ELLE Canada sits down with indie artist Janelle Monáe to talk about confidence, feminism and ambition.
“When I look at myself in the mirror, I’m attractive. I really have a nice body. And I had to pick: Do I want them to focus on my body? Do I want them to focus on how curvy and really, really gorgeous my figure is? Or do I want them to look at my music? What has more value? And I made that decision. I want them to focus on the message and the music because I feel like I have a higher calling.”
“I am naturally shy,” she says softly. “That’s what people are most surprised by, because when I’m onstage there’s nothing shy. It’s all electricity. I feel fearless.”
“I got this Facebook message and it really just touched my heart and reminded me where I came from and how I can never complain. I’ll show you,” she says, scrolling down her wall, which is bursting with exclamation points from fans.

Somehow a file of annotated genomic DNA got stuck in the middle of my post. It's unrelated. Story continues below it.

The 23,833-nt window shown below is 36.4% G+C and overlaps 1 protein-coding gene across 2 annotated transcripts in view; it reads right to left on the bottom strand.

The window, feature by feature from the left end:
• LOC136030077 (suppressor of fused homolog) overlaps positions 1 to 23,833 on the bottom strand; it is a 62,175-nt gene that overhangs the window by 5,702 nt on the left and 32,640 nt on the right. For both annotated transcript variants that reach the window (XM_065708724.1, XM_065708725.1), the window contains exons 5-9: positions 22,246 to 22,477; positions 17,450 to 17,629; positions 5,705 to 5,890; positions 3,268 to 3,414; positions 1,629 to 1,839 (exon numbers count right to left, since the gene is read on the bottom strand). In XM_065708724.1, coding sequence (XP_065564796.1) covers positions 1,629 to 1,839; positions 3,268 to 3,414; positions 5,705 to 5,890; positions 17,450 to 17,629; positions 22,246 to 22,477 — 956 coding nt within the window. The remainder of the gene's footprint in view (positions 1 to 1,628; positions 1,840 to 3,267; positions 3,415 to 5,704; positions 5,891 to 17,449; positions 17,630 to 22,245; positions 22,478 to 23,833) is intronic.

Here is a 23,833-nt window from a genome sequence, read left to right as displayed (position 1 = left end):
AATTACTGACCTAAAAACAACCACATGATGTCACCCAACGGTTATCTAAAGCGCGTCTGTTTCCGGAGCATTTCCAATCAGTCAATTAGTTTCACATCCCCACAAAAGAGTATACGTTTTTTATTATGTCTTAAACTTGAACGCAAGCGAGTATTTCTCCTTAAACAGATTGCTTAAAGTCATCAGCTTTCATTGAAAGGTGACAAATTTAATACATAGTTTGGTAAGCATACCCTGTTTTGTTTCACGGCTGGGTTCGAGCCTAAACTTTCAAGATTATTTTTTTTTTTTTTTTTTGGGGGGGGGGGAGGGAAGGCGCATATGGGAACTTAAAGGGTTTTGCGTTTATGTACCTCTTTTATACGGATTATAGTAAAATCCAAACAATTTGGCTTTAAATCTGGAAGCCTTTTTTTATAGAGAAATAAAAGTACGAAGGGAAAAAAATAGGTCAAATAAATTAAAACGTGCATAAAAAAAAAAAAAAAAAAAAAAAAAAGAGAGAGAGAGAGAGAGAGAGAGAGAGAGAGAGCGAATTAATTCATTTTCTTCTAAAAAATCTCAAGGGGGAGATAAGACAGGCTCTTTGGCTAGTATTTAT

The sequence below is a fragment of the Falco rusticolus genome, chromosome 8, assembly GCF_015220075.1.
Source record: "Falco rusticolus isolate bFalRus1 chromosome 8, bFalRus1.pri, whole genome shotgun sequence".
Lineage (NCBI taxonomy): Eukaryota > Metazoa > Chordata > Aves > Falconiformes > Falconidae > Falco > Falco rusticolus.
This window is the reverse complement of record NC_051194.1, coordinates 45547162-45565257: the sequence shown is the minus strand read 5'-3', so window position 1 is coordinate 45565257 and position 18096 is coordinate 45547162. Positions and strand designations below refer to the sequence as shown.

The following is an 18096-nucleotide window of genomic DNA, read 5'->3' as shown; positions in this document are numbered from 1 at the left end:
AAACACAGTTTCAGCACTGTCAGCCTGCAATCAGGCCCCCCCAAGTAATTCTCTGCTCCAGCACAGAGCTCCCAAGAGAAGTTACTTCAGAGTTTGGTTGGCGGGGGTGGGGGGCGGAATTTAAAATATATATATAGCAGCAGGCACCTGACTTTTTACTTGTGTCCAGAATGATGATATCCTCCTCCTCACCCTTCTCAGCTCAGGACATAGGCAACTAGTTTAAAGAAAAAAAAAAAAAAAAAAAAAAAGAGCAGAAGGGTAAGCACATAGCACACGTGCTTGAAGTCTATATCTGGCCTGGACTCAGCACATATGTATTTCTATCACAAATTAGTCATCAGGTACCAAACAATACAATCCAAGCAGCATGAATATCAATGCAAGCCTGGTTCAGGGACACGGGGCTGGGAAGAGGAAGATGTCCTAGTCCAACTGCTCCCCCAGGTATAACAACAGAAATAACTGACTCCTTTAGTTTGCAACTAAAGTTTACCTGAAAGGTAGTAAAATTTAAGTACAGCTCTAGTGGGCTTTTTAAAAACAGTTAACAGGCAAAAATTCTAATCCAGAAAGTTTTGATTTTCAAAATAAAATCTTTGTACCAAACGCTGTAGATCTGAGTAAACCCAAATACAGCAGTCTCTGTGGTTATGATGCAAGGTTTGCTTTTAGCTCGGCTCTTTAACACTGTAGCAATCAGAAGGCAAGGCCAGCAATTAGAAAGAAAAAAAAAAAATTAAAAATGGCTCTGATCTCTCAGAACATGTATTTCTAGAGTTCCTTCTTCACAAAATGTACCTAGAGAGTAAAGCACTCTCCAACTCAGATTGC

The message is from a girl whom Monáe worked alongside as a maid, cleaning houses while trying to make money for college; she’s congratulating Monáe on her success and reminiscing about listening to her sing while they cleaned. There are a lot of emoticons. There are a lot of actual emotions too.
“A lot of the women I worked with had rough lives,” says Monáe. “They were recovering addicts or getting out of jail.” The cleaning service hired desperate women who couldn’t get a job anywhere else. Monáe herself was desperate to leave her hometown and attend the American Musical and Dramatic Academy in New York.
“You have to protect your heart and your spirit so you’re not tainted by money, greed, power, arrogance…. I don’t get off on those things,” she says flatly.
“I have a responsibility to my community,” she says at the next. “I have a responsibility to tell the universe a story in an unforgettable way,” she says again. The ArchAndroid certainly told a mesmerizing story.
“I really want to open doors for all those starting to have their voice…. I want to speak to my cousins who are still in Kansas and feel like they don’t have anyone; I want to speak to the young lady who is trying to understand who she is and how she’s going to follow her dreams living in a disadvantaged environment.”
“I want to present a different perspective of what it means to be a strong woman, and I just hope to be an inspiration to the next generation of girls, to help them define what makes them unique and what makes them special.”